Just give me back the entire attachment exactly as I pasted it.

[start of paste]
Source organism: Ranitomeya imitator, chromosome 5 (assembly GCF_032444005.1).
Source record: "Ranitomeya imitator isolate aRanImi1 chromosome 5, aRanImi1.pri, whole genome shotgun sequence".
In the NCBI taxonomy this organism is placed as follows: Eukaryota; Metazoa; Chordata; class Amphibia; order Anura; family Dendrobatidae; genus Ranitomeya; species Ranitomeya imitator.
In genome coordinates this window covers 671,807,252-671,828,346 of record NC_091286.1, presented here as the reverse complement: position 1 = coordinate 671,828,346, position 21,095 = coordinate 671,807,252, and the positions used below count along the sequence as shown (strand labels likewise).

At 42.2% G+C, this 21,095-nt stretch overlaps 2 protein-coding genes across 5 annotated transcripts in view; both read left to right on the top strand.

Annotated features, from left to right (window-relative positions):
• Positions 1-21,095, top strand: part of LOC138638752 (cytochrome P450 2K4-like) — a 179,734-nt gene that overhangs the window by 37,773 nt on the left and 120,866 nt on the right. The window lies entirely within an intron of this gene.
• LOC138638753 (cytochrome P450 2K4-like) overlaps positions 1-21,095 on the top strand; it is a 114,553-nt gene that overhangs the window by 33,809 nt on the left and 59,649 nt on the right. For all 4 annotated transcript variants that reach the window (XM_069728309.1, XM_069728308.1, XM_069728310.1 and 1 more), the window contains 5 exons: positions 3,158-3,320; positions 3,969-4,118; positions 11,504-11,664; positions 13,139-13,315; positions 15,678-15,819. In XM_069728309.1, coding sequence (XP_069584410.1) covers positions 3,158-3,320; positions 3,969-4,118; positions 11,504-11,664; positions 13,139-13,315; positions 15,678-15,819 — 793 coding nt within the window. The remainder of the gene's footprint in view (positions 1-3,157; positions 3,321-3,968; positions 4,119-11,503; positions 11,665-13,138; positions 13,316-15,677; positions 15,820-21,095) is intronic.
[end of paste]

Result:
Source organism: Ranitomeya imitator, chromosome 5 (assembly GCF_032444005.1).
Source record: "Ranitomeya imitator isolate aRanImi1 chromosome 5, aRanImi1.pri, whole genome shotgun sequence".
In the NCBI taxonomy this organism is placed as follows: Eukaryota; Metazoa; Chordata; class Amphibia; order Anura; family Dendrobatidae; genus Ranitomeya; species Ranitomeya imitator.
In genome coordinates this window covers 671,807,252-671,828,346 of record NC_091286.1, presented here as the reverse complement: position 1 = coordinate 671,828,346, position 21,095 = coordinate 671,807,252, and the positions used below count along the sequence as shown (strand labels likewise).

At 42.2% G+C, this 21,095-nt stretch overlaps 2 protein-coding genes across 5 annotated transcripts in view; both read left to right on the top strand.

Annotated features, from left to right (window-relative positions):
• Positions 1-21,095, top strand: part of LOC138638752 (cytochrome P450 2K4-like) — a 179,734-nt gene that overhangs the window by 37,773 nt on the left and 120,866 nt on the right. The window lies entirely within an intron of this gene.
• LOC138638753 (cytochrome P450 2K4-like) overlaps positions 1-21,095 on the top strand; it is a 114,553-nt gene that overhangs the window by 33,809 nt on the left and 59,649 nt on the right. For all 4 annotated transcript variants that reach the window (XM_069728309.1, XM_069728308.1, XM_069728310.1 and 1 more), the window contains 5 exons: positions 3,158-3,320; positions 3,969-4,118; positions 11,504-11,664; positions 13,139-13,315; positions 15,678-15,819. In XM_069728309.1, coding sequence (XP_069584410.1) covers positions 3,158-3,320; positions 3,969-4,118; positions 11,504-11,664; positions 13,139-13,315; positions 15,678-15,819 — 793 coding nt within the window. The remainder of the gene's footprint in view (positions 1-3,157; positions 3,321-3,968; positions 4,119-11,503; positions 11,665-13,138; positions 13,316-15,677; positions 15,820-21,095) is intronic.